A draw call is the act of submitting geometry to the GPU for rendering. There is a strong correlation between the number of draw calls used to render a scene and the overall scene performance.
Draw calls are not directly controlled by the content creator, but various content creation techniques and detail settings can directly or indirectly affect the number of draw calls required.
The data required to perform a draw call is known as a render chunk. This can be though of as the "noun form" (where draw calls are the "verb form") although there is not a strict 1:1 correlation.
Draw calls require cpu time from both the application and the driver, and require some amount of setup time from the GPU before rendering can occur. This overhead can be significant and is effectively wasted time- no polygons are rendered. For this reason, it is important to minimize the number of draw calls required to render a given amount of geometry (or conversely, to maximize the amount of work performed by any given draw call). A single draw call may render up to 65k vertices (before hardware instancing) and the closer that we come to that number, the lower the percentage of overhead. That doesn't mean that the vertex count and polygon count has no effect on performance, but rather that small draw calls are far more expensive than their counts would imply.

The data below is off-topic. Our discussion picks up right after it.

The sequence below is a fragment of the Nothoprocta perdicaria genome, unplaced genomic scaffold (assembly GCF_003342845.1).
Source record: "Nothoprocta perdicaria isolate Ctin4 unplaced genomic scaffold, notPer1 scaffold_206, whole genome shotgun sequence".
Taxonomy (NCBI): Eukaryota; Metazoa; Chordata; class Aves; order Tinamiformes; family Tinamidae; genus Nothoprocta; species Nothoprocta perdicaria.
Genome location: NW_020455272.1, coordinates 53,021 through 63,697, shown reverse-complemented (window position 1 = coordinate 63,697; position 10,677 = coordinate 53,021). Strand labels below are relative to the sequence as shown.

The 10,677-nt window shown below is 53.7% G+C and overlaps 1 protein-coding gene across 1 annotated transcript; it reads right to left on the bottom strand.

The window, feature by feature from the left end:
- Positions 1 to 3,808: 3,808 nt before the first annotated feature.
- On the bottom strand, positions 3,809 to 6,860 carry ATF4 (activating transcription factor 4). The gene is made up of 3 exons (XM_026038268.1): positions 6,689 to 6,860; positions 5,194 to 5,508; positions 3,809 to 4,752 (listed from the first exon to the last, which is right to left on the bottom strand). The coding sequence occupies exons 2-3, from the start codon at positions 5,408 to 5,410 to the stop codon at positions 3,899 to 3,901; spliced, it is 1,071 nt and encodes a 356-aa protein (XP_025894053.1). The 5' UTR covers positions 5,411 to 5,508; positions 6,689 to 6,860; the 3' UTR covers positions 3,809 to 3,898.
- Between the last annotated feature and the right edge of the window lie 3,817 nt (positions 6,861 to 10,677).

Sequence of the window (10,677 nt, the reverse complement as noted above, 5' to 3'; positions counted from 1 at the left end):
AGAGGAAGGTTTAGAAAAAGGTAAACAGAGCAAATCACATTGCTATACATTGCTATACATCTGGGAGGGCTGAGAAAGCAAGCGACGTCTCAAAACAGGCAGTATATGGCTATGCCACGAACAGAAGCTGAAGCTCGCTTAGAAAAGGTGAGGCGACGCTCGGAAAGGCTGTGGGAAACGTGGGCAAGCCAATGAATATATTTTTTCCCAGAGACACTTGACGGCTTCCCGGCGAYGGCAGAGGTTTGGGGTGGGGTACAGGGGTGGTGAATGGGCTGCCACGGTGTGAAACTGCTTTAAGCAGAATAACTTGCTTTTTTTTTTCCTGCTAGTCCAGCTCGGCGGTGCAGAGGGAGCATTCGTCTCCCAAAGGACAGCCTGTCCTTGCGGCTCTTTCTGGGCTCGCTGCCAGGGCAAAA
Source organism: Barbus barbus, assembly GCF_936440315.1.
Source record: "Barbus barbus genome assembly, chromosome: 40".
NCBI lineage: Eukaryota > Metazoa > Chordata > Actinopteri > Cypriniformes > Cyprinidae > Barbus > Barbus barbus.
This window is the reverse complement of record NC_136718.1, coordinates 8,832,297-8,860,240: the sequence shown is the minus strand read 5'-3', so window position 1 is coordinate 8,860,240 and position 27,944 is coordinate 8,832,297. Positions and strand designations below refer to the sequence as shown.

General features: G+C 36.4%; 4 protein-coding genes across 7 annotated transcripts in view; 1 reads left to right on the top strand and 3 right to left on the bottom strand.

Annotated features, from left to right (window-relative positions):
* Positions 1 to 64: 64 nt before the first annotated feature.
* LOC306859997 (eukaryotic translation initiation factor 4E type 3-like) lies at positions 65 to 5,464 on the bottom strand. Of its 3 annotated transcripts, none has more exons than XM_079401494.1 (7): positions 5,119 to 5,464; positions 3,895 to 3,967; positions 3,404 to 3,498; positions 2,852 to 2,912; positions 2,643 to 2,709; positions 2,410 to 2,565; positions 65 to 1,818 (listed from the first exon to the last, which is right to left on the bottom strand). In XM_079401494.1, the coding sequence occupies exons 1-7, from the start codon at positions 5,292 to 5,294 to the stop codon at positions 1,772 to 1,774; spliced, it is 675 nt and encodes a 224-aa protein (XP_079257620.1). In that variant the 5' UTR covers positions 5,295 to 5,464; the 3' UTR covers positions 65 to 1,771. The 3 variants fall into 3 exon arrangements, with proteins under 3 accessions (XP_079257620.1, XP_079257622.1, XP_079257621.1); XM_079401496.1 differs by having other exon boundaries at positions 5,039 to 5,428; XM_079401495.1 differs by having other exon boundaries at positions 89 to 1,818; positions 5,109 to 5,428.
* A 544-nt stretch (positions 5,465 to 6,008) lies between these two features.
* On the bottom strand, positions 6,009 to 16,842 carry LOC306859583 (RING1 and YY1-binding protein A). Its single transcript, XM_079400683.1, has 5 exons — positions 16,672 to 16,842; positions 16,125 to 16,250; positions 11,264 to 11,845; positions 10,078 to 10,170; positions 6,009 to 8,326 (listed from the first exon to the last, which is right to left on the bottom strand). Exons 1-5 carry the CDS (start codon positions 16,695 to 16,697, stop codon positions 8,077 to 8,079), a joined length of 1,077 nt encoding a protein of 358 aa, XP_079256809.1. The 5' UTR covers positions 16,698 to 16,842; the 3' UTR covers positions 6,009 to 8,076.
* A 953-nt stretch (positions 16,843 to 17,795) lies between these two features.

Mitigating Draw Call Overhead
There are a variety of techniques used internally by E2 to attempt to mitigate the draw call overhead:
- Mesh stitching and hardware instancing, where applicable, each help collapse a large number of draw calls into a single draw call.
- Individual draw calls which share a single material may be grouped together to reduce state changes.
At the end of the day however, E2 can only work with the data that it is given. It is important to build efficient content that does not waste draw calls. A significant portion of this burden is on creators of mesh assets, however route builders should also be aware of the implications of choices that they make.
Techniques that can be used by mesh creators to minimize overhead include:
- Reducing the number of materials in used in each model. Most assets require only a single material. Large high-detail assets may require a small handful of materials, but should reduce to a single material at lower LODs.
- Creating the asset in such a way that it may use mesh stitching, at least on lower LODs.
- Using a texture atlas to allow multiple assets to be stitched into a single draw call.